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Step-by-Step Fly Recipes Fly Tying

Fly Tying The Two Bit Hooker

by Charlie Craven   |  July 1st, 2011 2

Fly Tying The Two Bit Hooker

Two Bit Hooker

(brown)
HOOK: #14-18 Tiemco 3769.
BEADS: Two copper 1⁄16" beads tungsten for the #16 and #18.
THREAD: Rusty brown 6/0 Danville or 74-denier Lagartun.
TAIL: Mottled brown hen saddle fibers.
ABDOMEN: Tying thread.
RIB: Black 14/0 Gordon Griffith’s.
WINGCASE: Opal Mirage Tinsel (medium).
THORAX: Rusty brown Superfine dubbing.
LEGS: Mottled brown hen saddle fibers.
COATING: Five-minute epoxy.
Note: You can use either two 5⁄64" or two 3⁄32" beads for additional weight on #14 hooks.

Two Bit Hooker Step 1

Pinch the hook barb flat and thread the two beads over the point. Push the beads up to the hook eye and clamp the hook in the vise. Start the brown thread just behind the last bead. Wrap a thin thread base back to the hook bend. Measure the hen saddle tips against the hook so they are about a half shank-length long. Grasp the tips of the fibers in your material hand and place them across the hook shank at the bend with their butt ends facing slightly down on the near side of the hook. Bring the thread up and over the hen fibers, capturing them against the hook shank. Allow the thread torque to twist the fibers to the top of the shank. You can put one more wrap of thread over the tails right at the bend, but no more.

Two Bit Hooker Step 2

Make a wrap of the brown thread to capture the black thread rib right at the hook bend. Wrap the brown (body) thread forward over the tag end of the ribbing thread and the butt ends of the tail fibers up to the back of the bead, securing them tightly to the shank. Work the brown thread back and forth over the rear half of the hook, building up a slight taper toward the back of the bead. This taper should remain very thin but still be apparent.

Two Bit Hooker Step 3

Spiral-wrap the ribbing thread forward over the thread abdomen to the back of the bead and tie it off. You may want to twist the ribbing thread a bit before you start wrapping. I like a flatter rib rather than a very thin, corded one, but if the ribbing thread is too flat it occupies too much of the body and makes for a fly that is more rib than body. Try to get three to five turns of ribbing up to the bead. Once you reach the bead, make several wraps of the ribbing thread to tie off the brown body thread.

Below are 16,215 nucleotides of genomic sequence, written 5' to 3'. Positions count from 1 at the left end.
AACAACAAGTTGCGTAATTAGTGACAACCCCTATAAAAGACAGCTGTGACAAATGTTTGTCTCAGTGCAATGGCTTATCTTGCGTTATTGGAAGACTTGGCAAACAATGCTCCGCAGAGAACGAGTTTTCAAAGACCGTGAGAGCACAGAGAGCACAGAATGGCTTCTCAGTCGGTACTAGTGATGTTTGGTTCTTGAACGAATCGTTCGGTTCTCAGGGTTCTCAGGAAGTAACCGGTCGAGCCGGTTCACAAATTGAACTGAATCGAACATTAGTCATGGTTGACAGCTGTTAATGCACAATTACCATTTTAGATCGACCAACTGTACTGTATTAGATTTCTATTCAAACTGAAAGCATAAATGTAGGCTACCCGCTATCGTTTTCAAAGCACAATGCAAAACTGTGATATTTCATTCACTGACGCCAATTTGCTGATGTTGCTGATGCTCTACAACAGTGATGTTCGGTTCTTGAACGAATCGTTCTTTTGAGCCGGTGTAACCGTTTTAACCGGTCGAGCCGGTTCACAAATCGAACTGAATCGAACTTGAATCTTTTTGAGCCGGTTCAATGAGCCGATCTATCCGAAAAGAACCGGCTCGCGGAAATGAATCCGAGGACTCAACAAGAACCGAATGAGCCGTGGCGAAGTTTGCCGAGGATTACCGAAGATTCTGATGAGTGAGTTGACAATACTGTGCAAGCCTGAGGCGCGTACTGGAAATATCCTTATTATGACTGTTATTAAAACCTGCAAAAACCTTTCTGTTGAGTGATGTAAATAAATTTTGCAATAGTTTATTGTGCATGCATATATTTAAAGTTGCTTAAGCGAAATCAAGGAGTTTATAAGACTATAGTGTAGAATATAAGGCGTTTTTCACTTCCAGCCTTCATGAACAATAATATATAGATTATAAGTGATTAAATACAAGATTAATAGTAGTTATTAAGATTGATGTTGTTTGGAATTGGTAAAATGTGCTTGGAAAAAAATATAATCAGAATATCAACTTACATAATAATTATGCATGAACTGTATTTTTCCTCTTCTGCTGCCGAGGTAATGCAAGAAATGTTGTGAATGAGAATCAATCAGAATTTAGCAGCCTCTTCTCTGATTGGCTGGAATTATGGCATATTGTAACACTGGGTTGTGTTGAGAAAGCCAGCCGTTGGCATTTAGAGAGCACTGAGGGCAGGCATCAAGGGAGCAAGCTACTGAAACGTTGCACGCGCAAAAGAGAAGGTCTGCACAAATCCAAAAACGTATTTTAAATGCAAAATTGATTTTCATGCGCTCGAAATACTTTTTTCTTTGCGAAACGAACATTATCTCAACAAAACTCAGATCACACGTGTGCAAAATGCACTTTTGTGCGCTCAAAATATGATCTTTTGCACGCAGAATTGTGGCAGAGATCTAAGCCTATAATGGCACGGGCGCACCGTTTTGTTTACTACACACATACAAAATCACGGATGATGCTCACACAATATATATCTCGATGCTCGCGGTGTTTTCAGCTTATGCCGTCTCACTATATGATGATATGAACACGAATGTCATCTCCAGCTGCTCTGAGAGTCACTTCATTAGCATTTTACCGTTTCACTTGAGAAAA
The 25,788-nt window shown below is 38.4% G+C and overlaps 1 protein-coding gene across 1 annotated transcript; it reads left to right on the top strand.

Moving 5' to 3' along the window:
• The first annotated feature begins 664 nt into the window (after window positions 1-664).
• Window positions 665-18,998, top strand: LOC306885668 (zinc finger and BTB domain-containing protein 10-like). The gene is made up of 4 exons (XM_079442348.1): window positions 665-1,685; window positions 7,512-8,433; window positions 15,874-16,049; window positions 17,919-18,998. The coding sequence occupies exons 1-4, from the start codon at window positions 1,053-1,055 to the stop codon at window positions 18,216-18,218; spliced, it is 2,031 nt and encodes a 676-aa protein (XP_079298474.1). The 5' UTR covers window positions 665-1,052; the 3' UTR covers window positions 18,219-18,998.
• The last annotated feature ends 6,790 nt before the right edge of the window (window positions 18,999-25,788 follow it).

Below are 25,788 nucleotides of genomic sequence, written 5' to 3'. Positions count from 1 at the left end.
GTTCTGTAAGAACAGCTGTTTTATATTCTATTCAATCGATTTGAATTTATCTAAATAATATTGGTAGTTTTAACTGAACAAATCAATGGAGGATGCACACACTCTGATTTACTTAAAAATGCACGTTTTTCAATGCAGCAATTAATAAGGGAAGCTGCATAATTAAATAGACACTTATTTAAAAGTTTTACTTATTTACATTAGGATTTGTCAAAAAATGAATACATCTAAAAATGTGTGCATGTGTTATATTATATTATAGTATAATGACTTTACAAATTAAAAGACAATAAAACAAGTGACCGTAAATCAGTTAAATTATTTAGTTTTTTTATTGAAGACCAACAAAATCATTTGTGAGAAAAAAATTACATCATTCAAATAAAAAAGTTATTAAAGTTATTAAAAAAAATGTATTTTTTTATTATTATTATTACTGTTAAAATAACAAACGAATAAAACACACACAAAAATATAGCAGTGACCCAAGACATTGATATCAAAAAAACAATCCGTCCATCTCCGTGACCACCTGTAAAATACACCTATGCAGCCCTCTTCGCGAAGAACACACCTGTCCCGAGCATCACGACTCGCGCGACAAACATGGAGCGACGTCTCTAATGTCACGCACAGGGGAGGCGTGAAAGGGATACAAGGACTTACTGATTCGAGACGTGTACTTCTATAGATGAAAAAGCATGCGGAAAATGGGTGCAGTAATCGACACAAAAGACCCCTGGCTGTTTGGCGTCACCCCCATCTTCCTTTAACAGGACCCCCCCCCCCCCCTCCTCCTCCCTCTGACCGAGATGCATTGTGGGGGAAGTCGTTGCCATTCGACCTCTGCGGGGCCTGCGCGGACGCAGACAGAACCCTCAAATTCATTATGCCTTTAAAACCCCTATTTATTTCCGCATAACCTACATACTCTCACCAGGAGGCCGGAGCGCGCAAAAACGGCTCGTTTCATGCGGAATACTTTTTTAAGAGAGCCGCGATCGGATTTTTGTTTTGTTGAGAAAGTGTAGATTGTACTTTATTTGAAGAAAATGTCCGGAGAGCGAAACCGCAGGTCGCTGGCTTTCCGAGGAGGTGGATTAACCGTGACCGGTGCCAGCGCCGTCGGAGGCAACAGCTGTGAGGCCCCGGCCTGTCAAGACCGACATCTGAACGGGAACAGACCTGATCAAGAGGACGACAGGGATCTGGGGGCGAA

Two Bit Hooker Step 4

Clip the brown working thread flush against the shank behind the bead and trim the butt ends of the tailing fibers as well. Bring the black ribbing thread back over the front edge of the abdomen so it is just in front of the midpoint on the hook. Lay in a single strand of the medium Opal Mirage Tinsel. I like to lean this piece in a bit toward the near side of the hook as I wrap over it so the thread will draw it up to the top dead center of the hook. Make a few firm wraps of thread over the tinsel to secure it to the top of the shank. Make sure the tinsel is centered and tied back to nearly the middle of the shank.

Two Bit Hooker Step 5

Dub the thread with a thin, tight strand of Superfine dubbing. Build the dubbing into a ball shape behind the first bead. Pull the rear bead back and bring the dubbed thread over the rear bead and into the space between the two beads. Make a few more turns of dubbing in between the two beads, building up the shank diameter so it is just shy of the outside diameter of the beads. This fills the void in between the beads and creates a base to tie the legs on next. If you do not dub a large enough diameter here, the legs will not sweep back along the body of the fly but rather stick out at right angles to the hook shank.